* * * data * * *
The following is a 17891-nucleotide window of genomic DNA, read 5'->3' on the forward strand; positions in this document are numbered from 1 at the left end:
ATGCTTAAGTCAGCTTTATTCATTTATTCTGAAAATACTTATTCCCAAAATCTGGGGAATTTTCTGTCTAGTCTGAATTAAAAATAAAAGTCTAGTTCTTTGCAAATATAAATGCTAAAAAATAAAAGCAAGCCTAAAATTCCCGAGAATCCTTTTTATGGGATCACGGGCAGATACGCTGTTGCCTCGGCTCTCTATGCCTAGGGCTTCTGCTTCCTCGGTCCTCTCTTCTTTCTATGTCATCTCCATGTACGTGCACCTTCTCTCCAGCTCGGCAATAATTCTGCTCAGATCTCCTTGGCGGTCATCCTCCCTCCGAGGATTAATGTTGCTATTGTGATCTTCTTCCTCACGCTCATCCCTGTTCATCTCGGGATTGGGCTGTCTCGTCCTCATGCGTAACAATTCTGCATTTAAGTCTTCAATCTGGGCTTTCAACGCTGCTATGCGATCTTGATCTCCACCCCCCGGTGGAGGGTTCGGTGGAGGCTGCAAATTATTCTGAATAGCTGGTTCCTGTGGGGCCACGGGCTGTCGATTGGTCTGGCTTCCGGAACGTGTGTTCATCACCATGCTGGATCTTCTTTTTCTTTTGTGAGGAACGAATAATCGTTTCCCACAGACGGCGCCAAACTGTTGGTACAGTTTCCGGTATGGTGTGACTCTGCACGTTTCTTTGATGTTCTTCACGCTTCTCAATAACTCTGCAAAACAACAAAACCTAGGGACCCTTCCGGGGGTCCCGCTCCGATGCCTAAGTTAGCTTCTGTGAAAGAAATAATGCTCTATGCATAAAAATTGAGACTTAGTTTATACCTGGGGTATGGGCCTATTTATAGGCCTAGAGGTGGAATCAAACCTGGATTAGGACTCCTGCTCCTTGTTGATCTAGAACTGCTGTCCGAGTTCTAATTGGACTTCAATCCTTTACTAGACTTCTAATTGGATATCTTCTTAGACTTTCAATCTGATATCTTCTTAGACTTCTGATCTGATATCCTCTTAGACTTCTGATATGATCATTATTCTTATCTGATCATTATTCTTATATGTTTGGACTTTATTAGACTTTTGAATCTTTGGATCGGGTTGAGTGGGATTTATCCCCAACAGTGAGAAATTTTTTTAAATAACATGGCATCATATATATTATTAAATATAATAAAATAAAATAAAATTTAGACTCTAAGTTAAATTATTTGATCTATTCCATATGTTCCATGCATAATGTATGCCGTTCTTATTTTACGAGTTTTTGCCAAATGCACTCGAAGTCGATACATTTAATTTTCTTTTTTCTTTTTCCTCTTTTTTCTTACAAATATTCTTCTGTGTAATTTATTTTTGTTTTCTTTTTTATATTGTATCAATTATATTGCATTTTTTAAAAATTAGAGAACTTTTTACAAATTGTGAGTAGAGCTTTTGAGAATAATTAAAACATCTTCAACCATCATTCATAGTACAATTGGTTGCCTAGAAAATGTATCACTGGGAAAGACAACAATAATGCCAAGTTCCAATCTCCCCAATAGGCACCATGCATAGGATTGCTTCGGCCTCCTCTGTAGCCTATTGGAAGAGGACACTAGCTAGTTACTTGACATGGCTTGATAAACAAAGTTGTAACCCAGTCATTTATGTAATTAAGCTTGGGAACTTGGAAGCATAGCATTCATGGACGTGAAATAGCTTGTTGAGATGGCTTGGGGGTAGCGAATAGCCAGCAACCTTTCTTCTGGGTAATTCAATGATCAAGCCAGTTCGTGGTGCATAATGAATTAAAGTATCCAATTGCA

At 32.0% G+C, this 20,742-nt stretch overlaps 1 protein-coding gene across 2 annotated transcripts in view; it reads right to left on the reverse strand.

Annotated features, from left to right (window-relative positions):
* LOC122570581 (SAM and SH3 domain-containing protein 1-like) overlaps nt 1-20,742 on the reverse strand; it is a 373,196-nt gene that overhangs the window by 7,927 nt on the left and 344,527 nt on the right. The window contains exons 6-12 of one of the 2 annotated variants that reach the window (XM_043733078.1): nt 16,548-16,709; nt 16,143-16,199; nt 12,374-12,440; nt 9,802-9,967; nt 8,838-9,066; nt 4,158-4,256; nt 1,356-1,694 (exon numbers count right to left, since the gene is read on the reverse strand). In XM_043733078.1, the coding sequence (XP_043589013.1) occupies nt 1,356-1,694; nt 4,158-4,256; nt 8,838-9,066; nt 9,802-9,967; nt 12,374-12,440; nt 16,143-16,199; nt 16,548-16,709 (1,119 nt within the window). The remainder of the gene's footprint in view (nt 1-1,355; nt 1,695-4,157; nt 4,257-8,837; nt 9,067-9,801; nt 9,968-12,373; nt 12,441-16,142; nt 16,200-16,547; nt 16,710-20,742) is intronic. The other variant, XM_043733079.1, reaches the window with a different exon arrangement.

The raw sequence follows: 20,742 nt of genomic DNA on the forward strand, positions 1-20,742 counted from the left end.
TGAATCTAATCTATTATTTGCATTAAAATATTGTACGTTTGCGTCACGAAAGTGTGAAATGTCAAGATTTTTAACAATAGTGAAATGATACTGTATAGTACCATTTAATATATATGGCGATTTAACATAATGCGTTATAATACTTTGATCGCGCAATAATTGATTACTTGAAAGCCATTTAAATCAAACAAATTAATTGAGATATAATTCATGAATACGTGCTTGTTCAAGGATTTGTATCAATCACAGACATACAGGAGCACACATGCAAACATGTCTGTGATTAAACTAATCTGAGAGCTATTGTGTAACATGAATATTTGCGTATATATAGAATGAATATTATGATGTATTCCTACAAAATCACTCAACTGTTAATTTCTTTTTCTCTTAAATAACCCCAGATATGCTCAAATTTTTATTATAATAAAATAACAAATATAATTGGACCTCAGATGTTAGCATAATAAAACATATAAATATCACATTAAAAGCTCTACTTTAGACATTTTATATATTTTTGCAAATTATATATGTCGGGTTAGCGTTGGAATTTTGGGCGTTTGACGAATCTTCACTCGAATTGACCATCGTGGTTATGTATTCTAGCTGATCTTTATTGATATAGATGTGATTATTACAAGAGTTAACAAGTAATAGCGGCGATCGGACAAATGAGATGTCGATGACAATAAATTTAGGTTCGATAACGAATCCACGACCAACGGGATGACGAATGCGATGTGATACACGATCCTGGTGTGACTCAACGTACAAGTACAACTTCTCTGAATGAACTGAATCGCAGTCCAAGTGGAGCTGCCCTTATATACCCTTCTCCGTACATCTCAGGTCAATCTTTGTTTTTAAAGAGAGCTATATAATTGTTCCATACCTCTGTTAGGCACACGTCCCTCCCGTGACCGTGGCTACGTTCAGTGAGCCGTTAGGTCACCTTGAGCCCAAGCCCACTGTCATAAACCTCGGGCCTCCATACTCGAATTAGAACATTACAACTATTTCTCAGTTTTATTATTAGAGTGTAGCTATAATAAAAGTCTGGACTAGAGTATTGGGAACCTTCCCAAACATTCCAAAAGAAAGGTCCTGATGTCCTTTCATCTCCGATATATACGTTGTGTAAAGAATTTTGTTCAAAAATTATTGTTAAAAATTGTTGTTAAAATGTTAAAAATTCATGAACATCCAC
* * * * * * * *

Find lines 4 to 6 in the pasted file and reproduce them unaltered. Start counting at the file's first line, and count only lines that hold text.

Annotated features, from left to right (window-relative positions):
* LOC122570581 (SAM and SH3 domain-containing protein 1-like) overlaps nt 1-20,742 on the reverse strand; it is a 373,196-nt gene that overhangs the window by 7,927 nt on the left and 344,527 nt on the right. The window contains exons 6-12 of one of the 2 annotated variants that reach the window (XM_043733078.1): nt 16,548-16,709; nt 16,143-16,199; nt 12,374-12,440; nt 9,802-9,967; nt 8,838-9,066; nt 4,158-4,256; nt 1,356-1,694 (exon numbers count right to left, since the gene is read on the reverse strand). In XM_043733078.1, the coding sequence (XP_043589013.1) occupies nt 1,356-1,694; nt 4,158-4,256; nt 8,838-9,066; nt 9,802-9,967; nt 12,374-12,440; nt 16,143-16,199; nt 16,548-16,709 (1,119 nt within the window). The remainder of the gene's footprint in view (nt 1-1,355; nt 1,695-4,157; nt 4,257-8,837; nt 9,067-9,801; nt 9,968-12,373; nt 12,441-16,142; nt 16,200-16,547; nt 16,710-20,742) is intronic. The other variant, XM_043733079.1, reaches the window with a different exon arrangement.

The raw sequence follows: 20,742 nt of genomic DNA on the forward strand, positions 1-20,742 counted from the left end.